SCP: Along the same lines, though Willie Mays is considered by many to be the greatest player of all time, he doesn’t always garner the same adulation and adoration as other stars, like Mickey Mantle, Joe DiMaggio or Stan Musial. Why is that? Is it a question of race or the fact that he split his career between two coasts? Or is it simply the fact that he couldn’t outshine Mantle when both were in their primes?

JH: As a native of St. Louis, I would say a strong case can be made that Musial hasn’t received his due either, and indeed geography is part of the answer. New York players – Ruth, DiMaggio, Mantle – had far more media exposure. As a pop-cult figure, Willie peaked in 1954 – still in New York, he had his MVP season and made “the Catch.” San Francisco isn’t Siberia, but once the Giants moved West, Willie’s exposure was reduced. Nowadays, cable TV ensures that the best hits and catches are seen every night across the country. In Willie’s day, relatively few people actually saw him play on a regular basis. All that said, race was certainly a factor. Black and Latin players did not have the commercial opportunities that their white counterparts had. Finally, Willie himself has always preferred a low profile and – unlike Babe Ruth – never hired a publicist to create an image or to tout his accomplishments.

SCP: What about Mays’ role in the civil rights movement?

JH: It’s the most controversial part of his legacy because he was severely criticized by others – most notably, Jackie Robinson – for refusing to speak out. But the criticism is unfair. Mays, as one of the most prominent blacks in America during that period, made a huge contribution. White fans, at home or on the road, loved Willie because he played the game with such skill, intelligence, and bravado. He didn’t have to give speeches or march to show white Americans that blacks deserved equal rights and were worthy of respect. Jim Bouton, the Yankee pitcher and author of “Ball Four,” grew up watching Willie, and as he said, “We learned to love Willie before anyone told us we couldn’t.” Bill Clinton, growing up in Arkansas in the 1950s, noted that segregationists would stay home on Saturday afternoons to watch Willie on TV – “he made a mockery of all forms of bigotry,” Clinton told me. And a sports writer in San Francisco in the 1960s said he understood Willie’s contributions to America when he was watching a Little League game in Texas, and in center field, the grandson of Ku Klux Klansman was yelling, “Look at me! Look at me! I’m Willie Mays!”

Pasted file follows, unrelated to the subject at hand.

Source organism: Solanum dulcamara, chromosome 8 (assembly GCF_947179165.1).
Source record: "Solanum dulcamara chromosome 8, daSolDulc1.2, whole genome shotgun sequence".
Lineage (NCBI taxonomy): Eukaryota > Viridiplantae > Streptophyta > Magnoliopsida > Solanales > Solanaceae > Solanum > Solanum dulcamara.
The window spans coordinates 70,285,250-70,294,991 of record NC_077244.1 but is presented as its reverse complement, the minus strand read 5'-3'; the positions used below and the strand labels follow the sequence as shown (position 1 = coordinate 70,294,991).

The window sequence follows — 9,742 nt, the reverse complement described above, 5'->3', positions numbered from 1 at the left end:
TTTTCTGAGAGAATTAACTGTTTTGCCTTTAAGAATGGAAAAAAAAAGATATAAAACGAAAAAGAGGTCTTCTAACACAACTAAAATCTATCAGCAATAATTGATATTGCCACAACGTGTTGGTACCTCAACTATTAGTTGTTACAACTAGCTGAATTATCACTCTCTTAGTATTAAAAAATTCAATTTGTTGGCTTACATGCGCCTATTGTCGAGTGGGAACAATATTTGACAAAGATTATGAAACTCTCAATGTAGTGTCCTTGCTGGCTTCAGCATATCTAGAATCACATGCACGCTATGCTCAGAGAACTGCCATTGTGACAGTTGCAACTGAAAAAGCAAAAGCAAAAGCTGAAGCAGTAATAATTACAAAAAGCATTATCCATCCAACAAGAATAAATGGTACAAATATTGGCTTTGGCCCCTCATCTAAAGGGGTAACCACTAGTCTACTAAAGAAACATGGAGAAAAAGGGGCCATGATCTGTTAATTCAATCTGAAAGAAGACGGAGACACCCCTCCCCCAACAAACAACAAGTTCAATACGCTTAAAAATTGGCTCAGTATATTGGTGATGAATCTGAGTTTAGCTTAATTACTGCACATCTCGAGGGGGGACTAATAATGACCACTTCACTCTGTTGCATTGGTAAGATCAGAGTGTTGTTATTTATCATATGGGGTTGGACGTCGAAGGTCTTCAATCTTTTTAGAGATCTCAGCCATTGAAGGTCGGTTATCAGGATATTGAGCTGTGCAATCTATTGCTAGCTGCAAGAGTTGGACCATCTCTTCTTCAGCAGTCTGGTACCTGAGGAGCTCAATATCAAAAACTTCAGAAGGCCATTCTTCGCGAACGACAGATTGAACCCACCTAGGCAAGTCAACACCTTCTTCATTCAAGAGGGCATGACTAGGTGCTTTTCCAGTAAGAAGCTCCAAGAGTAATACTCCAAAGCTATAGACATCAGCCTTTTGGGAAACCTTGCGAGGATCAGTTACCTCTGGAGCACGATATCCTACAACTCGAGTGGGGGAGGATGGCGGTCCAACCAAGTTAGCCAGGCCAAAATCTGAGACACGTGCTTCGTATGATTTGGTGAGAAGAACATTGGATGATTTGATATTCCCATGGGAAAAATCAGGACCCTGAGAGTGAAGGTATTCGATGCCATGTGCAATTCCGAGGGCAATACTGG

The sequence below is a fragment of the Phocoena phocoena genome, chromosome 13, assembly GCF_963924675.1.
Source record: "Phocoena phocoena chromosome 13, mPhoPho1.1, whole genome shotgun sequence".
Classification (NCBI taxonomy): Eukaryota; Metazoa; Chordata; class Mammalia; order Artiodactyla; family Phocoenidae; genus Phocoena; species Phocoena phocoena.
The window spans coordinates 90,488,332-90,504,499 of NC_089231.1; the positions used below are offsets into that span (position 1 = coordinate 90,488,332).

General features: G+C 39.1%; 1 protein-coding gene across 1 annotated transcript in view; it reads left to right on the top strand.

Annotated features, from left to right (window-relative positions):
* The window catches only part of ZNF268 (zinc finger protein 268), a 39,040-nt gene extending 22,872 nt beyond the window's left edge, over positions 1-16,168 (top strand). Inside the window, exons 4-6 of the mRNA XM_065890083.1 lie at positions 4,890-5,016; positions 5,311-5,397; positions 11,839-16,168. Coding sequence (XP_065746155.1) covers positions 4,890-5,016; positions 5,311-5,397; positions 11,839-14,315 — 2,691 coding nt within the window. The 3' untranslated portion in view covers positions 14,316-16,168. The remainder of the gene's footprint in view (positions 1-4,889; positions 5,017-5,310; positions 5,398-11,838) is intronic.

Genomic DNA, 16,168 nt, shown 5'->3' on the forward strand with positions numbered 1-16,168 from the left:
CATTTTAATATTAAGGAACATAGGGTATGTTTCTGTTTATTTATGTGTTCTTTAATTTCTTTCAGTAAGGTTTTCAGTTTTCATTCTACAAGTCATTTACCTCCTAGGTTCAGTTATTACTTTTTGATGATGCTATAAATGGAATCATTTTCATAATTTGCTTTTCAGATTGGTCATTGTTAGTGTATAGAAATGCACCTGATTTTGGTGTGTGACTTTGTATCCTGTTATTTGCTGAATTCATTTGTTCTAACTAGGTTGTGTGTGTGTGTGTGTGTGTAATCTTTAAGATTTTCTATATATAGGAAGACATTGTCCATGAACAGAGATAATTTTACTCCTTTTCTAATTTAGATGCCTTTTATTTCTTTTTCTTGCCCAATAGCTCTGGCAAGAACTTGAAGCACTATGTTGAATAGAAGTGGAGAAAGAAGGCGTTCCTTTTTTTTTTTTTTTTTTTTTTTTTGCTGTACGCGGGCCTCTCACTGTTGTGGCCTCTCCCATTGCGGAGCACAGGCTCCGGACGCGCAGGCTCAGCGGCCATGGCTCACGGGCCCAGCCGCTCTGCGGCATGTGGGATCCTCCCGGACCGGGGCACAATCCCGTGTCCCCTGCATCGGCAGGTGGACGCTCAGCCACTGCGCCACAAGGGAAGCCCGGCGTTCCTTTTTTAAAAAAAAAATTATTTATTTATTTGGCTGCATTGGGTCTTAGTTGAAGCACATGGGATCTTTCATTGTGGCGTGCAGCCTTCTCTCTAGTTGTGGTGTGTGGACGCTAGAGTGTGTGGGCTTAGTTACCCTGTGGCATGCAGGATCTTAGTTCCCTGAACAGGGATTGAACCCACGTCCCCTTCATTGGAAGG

SCP: Is Barry Bonds a black mark on the reputation of Willie Mays? Not at all. Bonds, when chasing Aaron’s home run record, put Willie in an impossible spot. If Willie supported Bonds, he would be accused of legitimizing a juicer. If he disowned Bonds, he would be accused of turning his back on his own godson. He could have waffled, but that just would have fed the media frenzy. The fact is, Willie Mays would no more criticize another baseball player – Barry Bonds or anyone else – than he would criticize his own mother or father. Baseball players, retired or playing, are his family, and he supports them unconditionally. I don’t see how his loyalty, his respect, and even his love for the game and for those who play it will ever be considered a “black mark.”

SCP: What does Willie Mays believe to be the most impressive thing about Willie Mays?

JH: Willie is quite aware of the trajectory of his life – from a poor, Depression-era black kid from the Deep South, to an American icon who rides on Air Force One with the president. As he told me, “I could not have dreamt the life I’ve lived.”